committee to prepare resolutions pledging the as
sociation to protection. It will report to-day. Be
fore the subject was dropped the report of the
tariff committee was adopted.
President Van C'.eave in his address went over
the fight against the American FMer,uor, °
Labor: the efforts to get support from the great
parties In the lut national election, and earned
the association to scrutinize carefully all proposed
state legislation for Insidious attempts to -"«•*""
the labor interests. He laid, that organized labor
was endeavoring to control immigrants, and asked
what sort of treatment the American people would
have to give to the federation In 1910. Ml and 19*
If it was not curbed.
The committee on interstate commerce in Its re
port favored rational regulation in preference to
state control, and said that valuation of railroad
properties by the nation should be welcomed be
cause of the unfairness of the states 'Amendment
if the Sherman law was urged, and the recent ce
cl*lon on the 'commodities clause" was com
mended The construction if many battleships was
said to be -merely a mad excitement of military ;
spirit " The committee believed that the national ;
perplexities were more moral than economical.
The committee on merchant marine favored
fluent postal compensation for the establishment of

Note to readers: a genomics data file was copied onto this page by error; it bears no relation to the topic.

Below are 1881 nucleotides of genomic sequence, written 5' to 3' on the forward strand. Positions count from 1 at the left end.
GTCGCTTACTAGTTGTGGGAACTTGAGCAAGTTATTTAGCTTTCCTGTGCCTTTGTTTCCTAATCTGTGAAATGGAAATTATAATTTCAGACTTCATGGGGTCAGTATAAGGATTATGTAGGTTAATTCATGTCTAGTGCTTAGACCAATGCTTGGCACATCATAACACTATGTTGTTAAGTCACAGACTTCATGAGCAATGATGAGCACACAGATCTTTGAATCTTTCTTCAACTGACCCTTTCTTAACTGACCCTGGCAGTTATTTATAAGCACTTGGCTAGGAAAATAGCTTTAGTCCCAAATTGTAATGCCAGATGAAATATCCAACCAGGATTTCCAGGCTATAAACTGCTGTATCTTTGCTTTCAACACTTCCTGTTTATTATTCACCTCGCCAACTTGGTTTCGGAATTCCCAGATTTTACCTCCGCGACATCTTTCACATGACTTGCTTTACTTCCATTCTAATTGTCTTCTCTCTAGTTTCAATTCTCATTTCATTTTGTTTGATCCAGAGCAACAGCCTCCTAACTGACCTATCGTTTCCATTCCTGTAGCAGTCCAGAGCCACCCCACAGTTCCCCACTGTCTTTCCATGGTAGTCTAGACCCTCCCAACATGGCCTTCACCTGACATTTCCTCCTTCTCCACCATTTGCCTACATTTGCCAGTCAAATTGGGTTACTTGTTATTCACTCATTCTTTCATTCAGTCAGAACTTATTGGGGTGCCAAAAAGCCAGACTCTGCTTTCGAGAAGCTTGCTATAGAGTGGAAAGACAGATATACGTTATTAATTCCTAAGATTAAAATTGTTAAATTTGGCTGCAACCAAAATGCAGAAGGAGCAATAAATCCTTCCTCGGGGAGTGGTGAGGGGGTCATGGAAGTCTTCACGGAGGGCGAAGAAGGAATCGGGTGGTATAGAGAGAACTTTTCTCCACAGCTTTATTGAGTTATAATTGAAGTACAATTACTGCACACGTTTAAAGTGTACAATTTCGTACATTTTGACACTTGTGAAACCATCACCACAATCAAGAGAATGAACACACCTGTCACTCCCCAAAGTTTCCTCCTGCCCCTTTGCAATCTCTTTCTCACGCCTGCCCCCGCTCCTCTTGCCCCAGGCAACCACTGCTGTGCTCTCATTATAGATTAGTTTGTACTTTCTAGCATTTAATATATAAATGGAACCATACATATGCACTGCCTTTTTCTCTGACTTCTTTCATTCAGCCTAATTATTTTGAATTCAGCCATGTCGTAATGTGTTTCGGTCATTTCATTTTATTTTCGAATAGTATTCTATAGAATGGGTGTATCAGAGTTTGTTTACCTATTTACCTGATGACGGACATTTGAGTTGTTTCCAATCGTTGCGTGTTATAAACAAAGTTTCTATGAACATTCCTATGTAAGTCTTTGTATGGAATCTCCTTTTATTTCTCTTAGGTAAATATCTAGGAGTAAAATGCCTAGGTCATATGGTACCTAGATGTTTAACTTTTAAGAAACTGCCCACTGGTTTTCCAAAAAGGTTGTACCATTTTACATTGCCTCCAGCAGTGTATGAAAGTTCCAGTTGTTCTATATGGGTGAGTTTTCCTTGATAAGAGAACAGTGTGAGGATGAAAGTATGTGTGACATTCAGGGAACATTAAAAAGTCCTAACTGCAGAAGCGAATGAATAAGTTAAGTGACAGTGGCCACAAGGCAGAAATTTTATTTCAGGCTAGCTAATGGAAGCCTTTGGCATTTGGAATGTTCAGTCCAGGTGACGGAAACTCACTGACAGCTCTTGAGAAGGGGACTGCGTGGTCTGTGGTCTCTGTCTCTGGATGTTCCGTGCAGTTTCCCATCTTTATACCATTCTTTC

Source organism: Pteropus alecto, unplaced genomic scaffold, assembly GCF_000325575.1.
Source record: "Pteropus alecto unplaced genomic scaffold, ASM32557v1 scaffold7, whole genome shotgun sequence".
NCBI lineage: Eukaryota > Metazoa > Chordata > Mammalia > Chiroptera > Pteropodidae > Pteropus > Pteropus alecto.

a swift and regular service in American steamships
to the principal countries of South Aiam* and to
the Far East, Including the Philippines. China and
ln j^ will be "morning and afternoon sessions to
, ;.. i and the convention will close with a dinner
to-nlgh' Mr Van Cleave received from his friends
last night a jewelled emblem of the association.
Brothers May Ascend on Oval South
of White House.
VTashlngton. May IS -One or two nights bythe
Wright brothers on the oval south of the White
House, Is a part of the tentative plans for .he ex
"c .cV incident to the presentation of the Aero
nub of America's gold medals to the two brothers
„ th* *™- House in June 10. A committee of
he Washington Aero Club is co-operating w«h the
yew York club In arranging the programmefw
the day The Wright, have expressed their wllline
exnected to number more than Club hundred, and.
expected to number more than one hundred and.
ccoHmg to the P^esen, Plan, «*"«?*£*
m(f , rtn on the morning 04 June M The> will b
«£rtamed al * luncheon le be tendered the
Si nTothers b^ the WaahlM*- organization.
and at 4 o'clock it is expected that the pr^ema-ion
of the medals in the East Room of the White
lL«e will take place, following which .there prob
ably will be an aeroplane flight from the white lot.
Diver Will Try to Decide if They Moved
Backward as Well as Forward.
rßvTelenrapn to The Tribune!
*outh Norwalk. Conn.. May 18.— Norwalk and a
, ar section of Connecticut are worked up over a
discussion as to whether a lobster move, backward
or forward. The argument so far has resulted hi
two black eyes and a threatened libel suit.
Piscatorial experts, naturalists, scientist, and lob
ster fishermen are involved in the discussion, and
S latest move has been to send *r Charles^ Smithy
the Bridgeport diver, to go to the bottom of Lonff
JSSSSffiS^ £/ 'S student of water